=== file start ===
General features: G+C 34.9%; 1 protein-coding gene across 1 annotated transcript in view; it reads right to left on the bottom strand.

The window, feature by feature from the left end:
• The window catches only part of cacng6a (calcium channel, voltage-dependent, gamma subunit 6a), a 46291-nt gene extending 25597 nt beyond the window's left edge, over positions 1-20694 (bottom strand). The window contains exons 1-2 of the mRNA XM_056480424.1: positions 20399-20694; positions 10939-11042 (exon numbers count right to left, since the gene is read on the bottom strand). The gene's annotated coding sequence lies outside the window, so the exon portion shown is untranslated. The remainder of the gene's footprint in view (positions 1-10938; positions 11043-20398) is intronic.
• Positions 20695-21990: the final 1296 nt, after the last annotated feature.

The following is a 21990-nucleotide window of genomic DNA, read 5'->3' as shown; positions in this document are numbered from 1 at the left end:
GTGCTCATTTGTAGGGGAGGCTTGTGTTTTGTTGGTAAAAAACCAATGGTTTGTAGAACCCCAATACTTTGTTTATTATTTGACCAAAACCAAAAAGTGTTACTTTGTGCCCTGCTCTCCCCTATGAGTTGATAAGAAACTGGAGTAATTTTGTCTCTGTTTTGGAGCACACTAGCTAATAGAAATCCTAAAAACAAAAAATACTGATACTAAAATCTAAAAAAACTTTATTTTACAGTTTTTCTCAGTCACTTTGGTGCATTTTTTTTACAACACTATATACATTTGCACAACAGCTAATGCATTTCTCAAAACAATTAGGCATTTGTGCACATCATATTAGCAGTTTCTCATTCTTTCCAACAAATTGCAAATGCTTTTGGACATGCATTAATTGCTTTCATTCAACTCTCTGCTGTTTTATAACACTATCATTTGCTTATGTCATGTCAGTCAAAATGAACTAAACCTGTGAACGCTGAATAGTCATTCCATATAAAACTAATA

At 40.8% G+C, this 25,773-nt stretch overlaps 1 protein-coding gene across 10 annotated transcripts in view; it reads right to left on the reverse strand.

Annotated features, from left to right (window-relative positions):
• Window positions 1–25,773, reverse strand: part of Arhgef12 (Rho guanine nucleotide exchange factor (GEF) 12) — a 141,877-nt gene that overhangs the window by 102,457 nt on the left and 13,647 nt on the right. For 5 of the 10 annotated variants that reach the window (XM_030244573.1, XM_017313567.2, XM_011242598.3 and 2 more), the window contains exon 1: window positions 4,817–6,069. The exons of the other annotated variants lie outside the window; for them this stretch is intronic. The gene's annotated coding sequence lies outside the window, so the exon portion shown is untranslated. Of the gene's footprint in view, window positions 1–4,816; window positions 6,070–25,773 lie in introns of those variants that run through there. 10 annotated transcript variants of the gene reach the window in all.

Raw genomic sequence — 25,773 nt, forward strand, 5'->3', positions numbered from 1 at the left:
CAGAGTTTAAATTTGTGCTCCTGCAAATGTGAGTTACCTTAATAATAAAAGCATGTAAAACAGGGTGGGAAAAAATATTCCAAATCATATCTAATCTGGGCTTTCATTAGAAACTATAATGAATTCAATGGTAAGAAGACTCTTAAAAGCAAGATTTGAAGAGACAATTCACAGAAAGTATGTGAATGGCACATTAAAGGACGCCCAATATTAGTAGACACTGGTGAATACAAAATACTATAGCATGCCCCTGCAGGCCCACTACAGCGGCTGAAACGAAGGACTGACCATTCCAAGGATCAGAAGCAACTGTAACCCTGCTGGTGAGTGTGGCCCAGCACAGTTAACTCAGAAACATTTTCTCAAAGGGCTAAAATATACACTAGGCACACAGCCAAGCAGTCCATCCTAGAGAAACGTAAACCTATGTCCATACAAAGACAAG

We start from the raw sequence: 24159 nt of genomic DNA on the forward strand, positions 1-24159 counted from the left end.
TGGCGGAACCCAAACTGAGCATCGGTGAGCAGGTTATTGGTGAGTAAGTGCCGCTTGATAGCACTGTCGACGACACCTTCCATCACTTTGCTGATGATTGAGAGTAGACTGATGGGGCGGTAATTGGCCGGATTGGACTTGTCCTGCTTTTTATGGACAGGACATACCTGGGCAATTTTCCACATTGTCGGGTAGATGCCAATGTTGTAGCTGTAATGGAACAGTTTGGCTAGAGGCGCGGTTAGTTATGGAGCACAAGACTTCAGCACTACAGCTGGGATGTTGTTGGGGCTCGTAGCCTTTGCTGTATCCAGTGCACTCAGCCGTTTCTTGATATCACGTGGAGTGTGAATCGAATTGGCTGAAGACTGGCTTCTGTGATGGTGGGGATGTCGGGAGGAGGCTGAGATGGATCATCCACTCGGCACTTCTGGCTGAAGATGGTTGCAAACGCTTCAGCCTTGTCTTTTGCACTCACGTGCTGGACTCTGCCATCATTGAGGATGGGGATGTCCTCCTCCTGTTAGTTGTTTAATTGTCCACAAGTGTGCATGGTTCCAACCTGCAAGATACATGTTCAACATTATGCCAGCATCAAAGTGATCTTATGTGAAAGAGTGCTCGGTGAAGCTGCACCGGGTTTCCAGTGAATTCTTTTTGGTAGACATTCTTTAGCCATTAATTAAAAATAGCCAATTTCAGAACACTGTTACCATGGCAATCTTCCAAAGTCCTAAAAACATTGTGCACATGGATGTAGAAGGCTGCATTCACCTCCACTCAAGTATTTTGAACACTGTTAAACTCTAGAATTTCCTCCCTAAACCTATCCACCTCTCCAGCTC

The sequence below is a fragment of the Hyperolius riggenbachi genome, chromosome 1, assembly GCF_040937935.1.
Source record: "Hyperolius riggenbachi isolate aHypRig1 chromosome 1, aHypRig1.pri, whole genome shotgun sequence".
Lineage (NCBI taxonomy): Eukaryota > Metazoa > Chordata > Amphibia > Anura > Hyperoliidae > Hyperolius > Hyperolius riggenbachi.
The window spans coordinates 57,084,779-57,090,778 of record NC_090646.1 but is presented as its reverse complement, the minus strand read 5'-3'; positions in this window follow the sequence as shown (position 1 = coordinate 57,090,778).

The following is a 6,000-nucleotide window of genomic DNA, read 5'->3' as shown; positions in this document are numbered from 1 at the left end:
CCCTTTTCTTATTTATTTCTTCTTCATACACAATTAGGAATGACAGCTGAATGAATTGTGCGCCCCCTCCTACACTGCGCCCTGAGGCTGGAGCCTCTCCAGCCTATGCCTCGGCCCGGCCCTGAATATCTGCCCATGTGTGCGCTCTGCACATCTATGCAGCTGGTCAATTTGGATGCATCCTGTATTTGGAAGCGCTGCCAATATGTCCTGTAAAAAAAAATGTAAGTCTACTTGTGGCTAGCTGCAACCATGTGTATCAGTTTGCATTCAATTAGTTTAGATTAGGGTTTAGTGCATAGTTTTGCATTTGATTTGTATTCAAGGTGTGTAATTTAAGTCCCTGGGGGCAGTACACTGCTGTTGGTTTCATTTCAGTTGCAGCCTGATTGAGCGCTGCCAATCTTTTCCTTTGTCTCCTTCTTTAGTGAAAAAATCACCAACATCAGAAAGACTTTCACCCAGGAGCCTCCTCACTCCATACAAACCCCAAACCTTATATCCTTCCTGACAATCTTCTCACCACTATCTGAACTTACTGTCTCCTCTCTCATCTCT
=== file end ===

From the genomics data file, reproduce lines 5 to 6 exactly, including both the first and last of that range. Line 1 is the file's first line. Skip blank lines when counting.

The following is a 21990-nucleotide window of genomic DNA, read 5'->3' as shown; positions in this document are numbered from 1 at the left end:
GTGCTCATTTGTAGGGGAGGCTTGTGTTTTGTTGGTAAAAAACCAATGGTTTGTAGAACCCCAATACTTTGTTTATTATTTGACCAAAACCAAAAAGTGTTACTTTGTGCCCTGCTCTCCCCTATGAGTTGATAAGAAACTGGAGTAATTTTGTCTCTGTTTTGGAGCACACTAGCTAATAGAAATCCTAAAAACAAAAAATACTGATACTAAAATCTAAAAAAACTTTATTTTACAGTTTTTCTCAGTCACTTTGGTGCATTTTTTTTACAACACTATATACATTTGCACAACAGCTAATGCATTTCTCAAAACAATTAGGCATTTGTGCACATCATATTAGCAGTTTCTCATTCTTTCCAACAAATTGCAAATGCTTTTGGACATGCATTAATTGCTTTCATTCAACTCTCTGCTGTTTTATAACACTATCATTTGCTTATGTCATGTCAGTCAAAATGAACTAAACCTGTGAACGCTGAATAGTCATTCCATATAAAACTAATA